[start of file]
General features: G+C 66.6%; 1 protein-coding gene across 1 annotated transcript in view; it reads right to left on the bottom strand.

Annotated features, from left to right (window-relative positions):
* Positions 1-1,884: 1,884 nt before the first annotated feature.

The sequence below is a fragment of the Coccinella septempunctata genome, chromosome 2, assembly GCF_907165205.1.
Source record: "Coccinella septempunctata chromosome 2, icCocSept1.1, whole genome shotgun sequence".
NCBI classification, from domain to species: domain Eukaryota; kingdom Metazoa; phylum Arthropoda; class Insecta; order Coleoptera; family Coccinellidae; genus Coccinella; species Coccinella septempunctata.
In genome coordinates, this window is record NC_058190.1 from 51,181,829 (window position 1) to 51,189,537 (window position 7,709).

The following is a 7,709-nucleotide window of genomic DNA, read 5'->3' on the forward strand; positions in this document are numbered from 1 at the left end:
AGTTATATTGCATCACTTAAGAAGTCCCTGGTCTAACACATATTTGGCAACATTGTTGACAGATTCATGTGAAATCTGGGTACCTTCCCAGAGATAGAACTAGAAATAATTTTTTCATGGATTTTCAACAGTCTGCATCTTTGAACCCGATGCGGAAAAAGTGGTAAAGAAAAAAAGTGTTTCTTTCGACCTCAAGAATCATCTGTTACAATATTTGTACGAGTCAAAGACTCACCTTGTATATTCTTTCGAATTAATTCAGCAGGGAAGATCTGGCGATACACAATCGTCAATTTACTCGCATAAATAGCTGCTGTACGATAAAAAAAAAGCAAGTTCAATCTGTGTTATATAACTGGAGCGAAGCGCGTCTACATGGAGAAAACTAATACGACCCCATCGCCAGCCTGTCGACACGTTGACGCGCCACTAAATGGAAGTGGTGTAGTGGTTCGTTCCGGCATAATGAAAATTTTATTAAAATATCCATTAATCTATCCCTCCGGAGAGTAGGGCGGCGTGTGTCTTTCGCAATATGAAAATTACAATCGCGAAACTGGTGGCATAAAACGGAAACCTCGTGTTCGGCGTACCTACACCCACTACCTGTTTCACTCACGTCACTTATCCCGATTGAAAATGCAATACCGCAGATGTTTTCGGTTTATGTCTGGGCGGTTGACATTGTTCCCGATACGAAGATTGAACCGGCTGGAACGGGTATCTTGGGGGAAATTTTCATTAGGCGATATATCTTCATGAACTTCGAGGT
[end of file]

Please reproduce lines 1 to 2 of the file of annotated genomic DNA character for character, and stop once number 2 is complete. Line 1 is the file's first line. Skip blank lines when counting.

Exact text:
General features: G+C 66.6%; 1 protein-coding gene across 1 annotated transcript in view; it reads right to left on the bottom strand.

Annotated features, from left to right (window-relative positions):